• Given a Dirichlet character $\chi: (\mathbb Z/N\mathbb Z)^{\times} \to \mathbb C^{\times},$ there is a (uniquely determiend) Galois character $\psi: G_{\mathbb Q} \to \mathbb C^{\times}$, unramified outside $N$, such that $\psi(Frob_p) = \chi(p)$ for each prime $p$ not dividing $N$.

• Every continuous character $\psi: G_{\mathbb Q} \to \mathbb C^{\times}$ is associated to some Dirichlet character as in the previous bullet point.

As you observe, one can think of multiplication by $p$ on $(\mathbb Z/N\mathbb Z)^{\times}$ as a "Hecke operator at $p$" (for $p$ not dividing $N$), and then the Dirichlet characters are precisely the normalized Hecke eigenforms (i.e. the functions $(\mathbb Z/N\mathbb Z)^{\times} \to \mathbb C$ that are eigenforms for all the Hecke operators, normalized so that $\psi(1) = 1$).

Now for the two-dimensional version:

• For every weight one cupsidal Hecke eigenform $f$ of level $N$ (i.e. an eigenform for all the $T_p$ with $p$ not dividing $N$) there is a (uniquely determined) continuous irreducible representation $\rho:G_{\mathbb Q} \to GL_2(\mathbb C)$, unramified outside $N$, such that, for each $p$ not dividing $N$, the char. poly of $\rho(Frob_p)$ is equal to the $p$th Hecke polynomial of $f$, i.e. equal to $X^2 - a_p X + \varepsilon(p)$, where $a_p$ is the $T_p$-eigenvalue of $f$, and $\epsilon$ is the nebentypus character of $f$. As a slight aside, note that the determinant of $\rho$ is a one-dimensional character, and the preceding condition shows that $\det \rho$ is associated to the Dirichlet character $\varepsilon$ via the abelian correspondence already considered. Note also that, necessarily for the nebentypus of a weight one eigenform, one has $\varepsilon(-1) = -1$, and hence $\det\rho(c) = -1$ (where $c \in G_{\mathbb Q}$) is complex conjugation).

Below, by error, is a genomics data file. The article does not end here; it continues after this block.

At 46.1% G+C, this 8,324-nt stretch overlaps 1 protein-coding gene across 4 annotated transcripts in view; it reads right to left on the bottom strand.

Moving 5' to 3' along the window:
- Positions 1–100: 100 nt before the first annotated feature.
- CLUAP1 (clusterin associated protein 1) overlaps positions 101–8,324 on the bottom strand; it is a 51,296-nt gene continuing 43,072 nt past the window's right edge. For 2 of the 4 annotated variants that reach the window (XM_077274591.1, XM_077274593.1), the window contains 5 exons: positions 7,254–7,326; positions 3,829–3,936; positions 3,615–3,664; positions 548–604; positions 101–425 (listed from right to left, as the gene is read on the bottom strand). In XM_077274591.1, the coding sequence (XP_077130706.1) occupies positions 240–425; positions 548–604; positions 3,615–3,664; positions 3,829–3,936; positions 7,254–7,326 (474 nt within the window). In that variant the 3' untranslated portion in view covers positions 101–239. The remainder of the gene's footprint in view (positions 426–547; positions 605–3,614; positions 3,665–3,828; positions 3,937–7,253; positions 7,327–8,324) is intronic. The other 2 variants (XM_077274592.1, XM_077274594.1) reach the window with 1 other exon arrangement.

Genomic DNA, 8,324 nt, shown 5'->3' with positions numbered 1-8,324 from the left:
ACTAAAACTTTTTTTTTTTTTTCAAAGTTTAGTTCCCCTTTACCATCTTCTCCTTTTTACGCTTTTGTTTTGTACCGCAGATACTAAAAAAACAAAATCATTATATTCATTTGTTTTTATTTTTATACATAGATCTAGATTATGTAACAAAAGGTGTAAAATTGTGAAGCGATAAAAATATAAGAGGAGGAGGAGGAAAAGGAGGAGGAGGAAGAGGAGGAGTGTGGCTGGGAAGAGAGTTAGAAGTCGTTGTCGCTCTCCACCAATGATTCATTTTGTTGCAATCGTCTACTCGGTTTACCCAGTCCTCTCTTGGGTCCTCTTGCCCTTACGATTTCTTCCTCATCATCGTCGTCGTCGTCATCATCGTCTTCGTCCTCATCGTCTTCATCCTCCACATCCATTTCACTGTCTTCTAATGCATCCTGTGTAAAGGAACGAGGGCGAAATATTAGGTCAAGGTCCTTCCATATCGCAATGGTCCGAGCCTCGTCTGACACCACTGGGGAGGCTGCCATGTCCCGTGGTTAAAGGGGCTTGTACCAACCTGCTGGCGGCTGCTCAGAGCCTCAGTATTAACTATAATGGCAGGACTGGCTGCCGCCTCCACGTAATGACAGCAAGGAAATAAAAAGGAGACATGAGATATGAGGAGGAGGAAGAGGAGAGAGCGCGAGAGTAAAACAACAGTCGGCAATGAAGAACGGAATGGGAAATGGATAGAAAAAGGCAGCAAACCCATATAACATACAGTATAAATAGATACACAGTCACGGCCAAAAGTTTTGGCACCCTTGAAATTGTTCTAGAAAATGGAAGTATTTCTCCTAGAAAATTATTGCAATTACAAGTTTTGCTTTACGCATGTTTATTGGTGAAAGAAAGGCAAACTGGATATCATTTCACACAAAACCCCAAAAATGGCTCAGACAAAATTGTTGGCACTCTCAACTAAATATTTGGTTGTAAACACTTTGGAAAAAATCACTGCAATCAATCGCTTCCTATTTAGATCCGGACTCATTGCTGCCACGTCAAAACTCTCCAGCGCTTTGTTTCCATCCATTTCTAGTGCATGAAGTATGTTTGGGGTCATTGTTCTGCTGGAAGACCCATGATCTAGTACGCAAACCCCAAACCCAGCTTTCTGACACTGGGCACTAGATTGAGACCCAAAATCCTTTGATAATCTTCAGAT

• If $\rho:G_{\mathbb Q} \to GL_2(\mathbb C)$ is a continuous irreducible representation such that $\det\rho(c) = -1$, then $\rho$ arises from a weight one cuspidal eigenform as in the preceding bullet point.

Remarks:

• The first bullet point in the one-dimensional case follows from the isomorphism $Gal(\mathbb Q(\zeta_N)/\mathbb Q) = (\mathbb Z/N\mathbb Z)^{\times}$, which is essentially equivalent to the irreducibility of the $N$th cyclotomic polynomial, due to Gauss.

• The second bullet point in the one-dimensional case follows from the Kronecker--Weber theorem, which states that every abelian extension of $\mathbb Q$ is contained in a cyclotomic extension.

• The first bullet point in the two-dimensional case is a theorem of Deligne and Serre.

• The second bullet point in the two-dimensional case was conjectured by Langlands (in fact it is a very particular case of a much more general conjecture of Langlands, which strenghtens Artin's conjecture on the holomorphicity of Artin $L$-functions), and was proved in full generality by Khare, Wintenberger, and Kisin (after much partial progress by others).

• There is a closely related story for modular forms of weight $> 1$, but then one must introduce $\ell$-adic representations, rather than just complex ones. For more on this you may want to look at some of the posts on the Langlands program linked to here.

• Matt: Maybe you want to include something about primitive Dirichlet characters vs. newforms.
– KCd
May 10, 2012 at 3:44
• I was wondering when you would answer this. Thank you! May 10, 2012 at 3:50
• @KCd: Dear Keith, I'm not sure I have the energy for that; your comment can stand (for now, at least) as a cryptic explanation of this point! Best wishes, May 10, 2012 at 4:04